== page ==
Interview: Marisa Berenson of Cabaret

Marisa BerensonNew York-born Marisa Berenson emerged as a glamorous fashion model in the early 1960s before making her move into acting as the decade came to a close. Following her big screen debut in Luchino Visconti’s Death in Venice (1971), Ms. Berenson went on to a featured role in Bob Fosse’s Academy Award-winning 1972 film adaptation of the Broadway musical Cabaret. Set in Berlin during the Weimar Republic in 1931, the film’s major subplot (one that did not appear in the stage version), finds Ms. Berenson portraying Natalia Landauer, a privileged German-Jewish apartment store heiress who’s romantically pursued by a German Jew (Fritz Wepper) passing as a Christian. Ms. Berenson’s performance was critically lauded, earning her an award for Best Supporting Actress by the National Board of Review and Golden Globe nominations for Best Supporting Actress and Most Promising Newcomer.

DiscDish spoke to the ever-elegant Ms. Berenson earlier this week when she and her fellow Cabaret castmates Liza Minnelli (The Sterile Cuckoo), Joel Grey and Michael York were in New York to talk up the film’s long awaited Blu-ray debut from Warner on Feb. 5.

DiscDish: What memories do you have of your first day of shooting Cabaret?

Marisa Berenson: It was the day I arrived in Munich—I got there and we started filming that first day. It was the tea party scene and I was obviously very nervous. I come walking into the scene wearing this big, beautiful hat. And during that first take, the hat is shaking. So Bob stops the scene and asks, ‘Why is your hat shaking?’ And I said, ‘Because I’m trembling, I’m so nervous!’ And he laughed and told me to calm down. But everyone was so nice—Liza and Michael and everyone. And it became a very fun movie very quickly.

DD: From Visconti on Death in Venice to Fosse on Cabaret to Kubrick on Barry Lyndon in 1975. Not a bad trio of filmmakers for your first three films! I’m hoping Mr. Fosse warmed you up a bit for Kubrick!

MB: With Stanley, I never actually did a screen test. He saw me in Cabaret and thought I was German because of the accent. He and [filmmaker] Stanley Donen were very good friends and I had known Stanley Donen since I was a little girl because he was friends with my parents. So when Kubrick spoke to Stanley, he mentioned to him that he thought he had found the perfect girl for Barry Lyndon, but he was worried about what kind of performance she would give because she had a German accent. He said my name and Stanley Donen said to him, ‘Are you kidding? I’ve known her since she was a child and she’s not German!” So Stanley Kubrick called me up and the first thing he did was dissect my whole performance in Cabaret and then he told me about his next film, Barry Lyndon. And that’s how it all began.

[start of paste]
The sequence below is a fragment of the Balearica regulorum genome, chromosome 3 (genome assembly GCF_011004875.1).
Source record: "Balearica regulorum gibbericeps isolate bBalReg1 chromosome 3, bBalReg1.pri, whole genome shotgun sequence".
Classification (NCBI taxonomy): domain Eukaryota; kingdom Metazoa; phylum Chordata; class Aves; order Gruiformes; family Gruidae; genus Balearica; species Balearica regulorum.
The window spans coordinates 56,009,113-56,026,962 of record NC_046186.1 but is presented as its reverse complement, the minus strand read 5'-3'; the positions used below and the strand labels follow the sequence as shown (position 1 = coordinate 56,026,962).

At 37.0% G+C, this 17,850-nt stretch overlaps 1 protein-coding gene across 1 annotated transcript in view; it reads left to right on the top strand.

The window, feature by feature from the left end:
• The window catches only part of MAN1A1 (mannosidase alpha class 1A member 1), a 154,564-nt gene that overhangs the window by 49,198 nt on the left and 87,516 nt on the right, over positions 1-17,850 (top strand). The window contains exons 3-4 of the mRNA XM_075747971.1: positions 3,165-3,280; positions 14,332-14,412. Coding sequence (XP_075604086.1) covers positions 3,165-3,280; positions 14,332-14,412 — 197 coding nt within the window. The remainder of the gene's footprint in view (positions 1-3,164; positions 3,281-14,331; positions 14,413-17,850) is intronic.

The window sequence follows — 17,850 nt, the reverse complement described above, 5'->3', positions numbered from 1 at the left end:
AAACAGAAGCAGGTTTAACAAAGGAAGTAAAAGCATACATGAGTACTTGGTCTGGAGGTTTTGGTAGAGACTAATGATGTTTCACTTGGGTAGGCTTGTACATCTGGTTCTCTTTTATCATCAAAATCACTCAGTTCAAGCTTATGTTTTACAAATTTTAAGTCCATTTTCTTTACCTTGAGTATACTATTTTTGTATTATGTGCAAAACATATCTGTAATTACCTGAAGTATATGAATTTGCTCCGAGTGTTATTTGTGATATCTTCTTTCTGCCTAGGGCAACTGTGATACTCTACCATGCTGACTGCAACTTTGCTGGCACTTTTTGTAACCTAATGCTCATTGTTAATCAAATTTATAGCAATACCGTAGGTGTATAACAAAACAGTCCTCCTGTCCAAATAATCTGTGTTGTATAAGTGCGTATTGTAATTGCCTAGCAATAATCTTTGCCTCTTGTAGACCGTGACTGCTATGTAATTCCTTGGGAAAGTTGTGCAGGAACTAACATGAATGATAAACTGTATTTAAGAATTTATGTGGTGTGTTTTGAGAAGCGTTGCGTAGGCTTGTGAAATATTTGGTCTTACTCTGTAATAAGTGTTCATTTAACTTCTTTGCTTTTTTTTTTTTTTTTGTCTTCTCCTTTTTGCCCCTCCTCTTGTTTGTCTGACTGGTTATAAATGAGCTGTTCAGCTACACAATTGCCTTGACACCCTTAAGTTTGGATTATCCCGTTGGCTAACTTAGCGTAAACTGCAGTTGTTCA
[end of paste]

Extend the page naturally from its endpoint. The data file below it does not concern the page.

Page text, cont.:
DD: Wow, I think the craziest part of that story is that Stanley Donen and Stanley Kubrick were actually friends!

MB: Oh yes, there were very close. And they were both extraordinary directors. And they were both very demanding on themselves and very demanding on others. Bob Fosse was the same way.

DD: Okay, back to Cabaret, which was Fosse’s first film. Did he ever express any doubts or nervousness on the set?

Cabaret movie scene

Marisa Berenson and Fritz Wepper in Cabaret.

MB: No, no. He was very cool, very very cool. Then again, I was so young and inexperienced and learning so much from everything that was happening around me,  I don’t know if I would recognize if he was nervous!

DD: And what were Fosse’s most distinctive traits as a filmmaker?

MB: He was really an actor’s director. He loved actors and he loved to challenge and provoke. And he loved to work with actors and he had different ways to bring the best out of you. He used all kinds of strange tricks…

DD: Like what?

MB: He would come up and whisper very strange things into my ear to make me feel a bit uncomfortable and to get me into a certain mood for my character. Sometimes he would whisper obscene things into my ear.

DD: Really? Could you be more specific?

MB: (laughing) I really can’t remember, but I do remember being shocked!

DD: That’s wild. I always picture Fosse being just like Joe Gideon character in All That Jazz, his autobiographical film.

MB: Oh he was that guy—he was very much that guy. Up until the week he died, I remember going to visit him in the hospital and he was still smoking and drinking, even while he was there. He insisted on enjoying himself—he wouldn’t have liked life without it. What a fantastic, cultured man.

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About Laurence

Founder and editor Laurence Lerman saw Alfred Hitchcock’s North by Northwest when he was 13 years old and that’s all it took. He has been writing about film and video for more than a quarter of a century for magazines, anthologies, websites and most recently, Video Business magazine, where he served as the Reviews Editor for 15 years.